How to Keep Your Pets Safe in the Summer Heat
WASHINGTON, July 2, 2013 /PRNewswire-USNewswire/ -- At last! Summer is finally here. No matter how long winter seemed, summer sneaks up on us fast — sometimes too fast for the health and safety of our pets. So here from the experts at American Humane Association are a few tips to help your pets get through the hotter months of the year safely:
Regular exercise, surprisingly, can be dangerous for pets at this time of year. Even if your pets are active, get exercise every day and are in excellent physical shape, you may want to scale back their activities or change your exercise routine to the cooler hours of the morning or evening. That will allow them to acclimate to the sometimes sudden increases in daily temperatures that occur during these hot summer days. Remember, we humans can take off our "winter coats" and put on t-shirts and shorts as the days suddenly grow hotter. However, at this time of year, our pets are often still wearing the remnants of their winter wardrobes. And while people have the capacity to perspire and cool themselves during exercise, our furred friends are limited in how they can cool themselves, relying on panting and limited sweating through the bottoms of their feet. While your pets are acclimating to the new season, develop an exercise plan that will get them safely through the hotter summer months.
A pet in a closed vehicle is not cool. Nearly everyone knows that leaving a pet in a closed vehicle on a 100-degree day is dangerous. However, it is the pleasant days of spring and early summer that can actually be the most dangerous for pets left in vehicles. Many people forget that pets are affected by heat much more quickly than humans are, and that leaving a pet in a car for "just a minute" can have a deadly outcome. Remember that cars heat up fast — even with the windows cracked!
At home outdoors, ensure that your pets have access to shade and fresh water at all times. Your trip to the supermarket or dentist's office may take longer than you expect. Temperatures in your yard can increase to high levels in just a few hours, and heat stroke can become a serious issue.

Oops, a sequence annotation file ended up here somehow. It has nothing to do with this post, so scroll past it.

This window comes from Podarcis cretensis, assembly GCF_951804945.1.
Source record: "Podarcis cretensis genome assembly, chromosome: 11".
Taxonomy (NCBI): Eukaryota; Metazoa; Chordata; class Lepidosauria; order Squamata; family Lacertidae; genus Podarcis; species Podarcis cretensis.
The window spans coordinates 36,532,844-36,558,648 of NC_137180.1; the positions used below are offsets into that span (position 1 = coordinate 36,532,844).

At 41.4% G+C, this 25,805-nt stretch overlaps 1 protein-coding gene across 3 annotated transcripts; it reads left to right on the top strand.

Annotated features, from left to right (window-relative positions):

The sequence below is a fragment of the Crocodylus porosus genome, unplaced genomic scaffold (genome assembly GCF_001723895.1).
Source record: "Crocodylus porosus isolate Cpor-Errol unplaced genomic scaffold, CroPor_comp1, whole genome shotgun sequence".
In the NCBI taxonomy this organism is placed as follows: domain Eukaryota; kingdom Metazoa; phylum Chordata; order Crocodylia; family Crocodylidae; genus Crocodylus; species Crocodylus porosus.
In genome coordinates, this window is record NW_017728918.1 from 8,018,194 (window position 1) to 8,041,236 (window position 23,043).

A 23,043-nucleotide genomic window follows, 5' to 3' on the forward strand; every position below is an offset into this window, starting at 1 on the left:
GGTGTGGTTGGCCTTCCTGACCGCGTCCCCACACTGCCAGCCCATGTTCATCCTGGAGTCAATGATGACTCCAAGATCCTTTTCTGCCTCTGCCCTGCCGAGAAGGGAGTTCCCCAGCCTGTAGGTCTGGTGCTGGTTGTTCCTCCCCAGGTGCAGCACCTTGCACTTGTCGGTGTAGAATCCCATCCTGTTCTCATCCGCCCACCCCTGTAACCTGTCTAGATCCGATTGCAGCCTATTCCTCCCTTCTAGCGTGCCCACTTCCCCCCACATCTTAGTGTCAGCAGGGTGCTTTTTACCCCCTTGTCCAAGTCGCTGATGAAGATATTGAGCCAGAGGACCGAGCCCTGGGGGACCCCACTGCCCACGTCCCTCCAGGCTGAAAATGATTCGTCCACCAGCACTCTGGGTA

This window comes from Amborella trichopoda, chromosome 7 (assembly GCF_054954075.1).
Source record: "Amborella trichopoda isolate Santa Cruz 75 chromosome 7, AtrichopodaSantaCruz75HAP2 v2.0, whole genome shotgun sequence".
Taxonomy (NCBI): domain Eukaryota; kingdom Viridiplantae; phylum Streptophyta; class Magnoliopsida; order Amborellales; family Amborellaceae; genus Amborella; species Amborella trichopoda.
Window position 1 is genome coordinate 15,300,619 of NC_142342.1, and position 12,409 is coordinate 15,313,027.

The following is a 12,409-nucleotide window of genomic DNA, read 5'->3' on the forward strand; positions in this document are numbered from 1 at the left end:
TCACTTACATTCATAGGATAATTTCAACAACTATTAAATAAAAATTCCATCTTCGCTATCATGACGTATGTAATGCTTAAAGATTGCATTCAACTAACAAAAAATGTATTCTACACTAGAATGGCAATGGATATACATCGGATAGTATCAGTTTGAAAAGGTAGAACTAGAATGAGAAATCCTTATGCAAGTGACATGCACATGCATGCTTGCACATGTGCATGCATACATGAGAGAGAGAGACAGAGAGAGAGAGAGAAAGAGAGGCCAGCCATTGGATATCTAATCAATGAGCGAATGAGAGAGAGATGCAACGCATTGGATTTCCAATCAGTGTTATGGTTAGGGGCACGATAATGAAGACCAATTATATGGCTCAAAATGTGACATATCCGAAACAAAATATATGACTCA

Avoid giving your pet a hotfoot. Pavement, sidewalks, sand on beaches and other hot surfaces can burn a pet's feet. Consider buying booties to protect them in such circumstances.
Heat stroke requires immediate veterinary attention! Heat stroke can be deadly. Signs of heat stroke include excessive panting, dark or bright red tongue and gums, lethargy, stumbling, seizures, bloody diarrhea or vomiting, and coma. If you suspect heat stroke, you should seek veterinary treatment for your pet as soon as possible. You can provide some immediate treatment using cool (but not icy) water to lower your pet's temperature by submerging the pet in a tub of water, wetting him with a hose or sponging him down. If your pet showed signs of heat stroke but has been cooled and now appears fine, do not assume that all is well. Internal organs, such as the liver, kidneys and the brain, are all affected by extreme body temperature elevation. It is best to have a veterinarian examine your pet to assess potential health complications and ensure that other risks are not overlooked.
Enjoy your summer days with your furred friends — just be sure to take a few precautions and stay cool!
American Humane Association is the country's first national humane organization and the only one dedicated to protecting both children and animals. Since 1877, American Humane Association has been at the forefront of virtually every major advance in protecting our most vulnerable from cruelty, abuse and neglect. Today we're also leading the way in understanding the human-animal bond and its role in therapy, medicine and society. American Humane Association reaches millions of people every day through groundbreaking research, education, training and services that span a wide network of organizations, agencies and businesses. You can help make a difference, too. Visit American Humane Association at www.americanhumane.org today.
SOURCE American Humane Association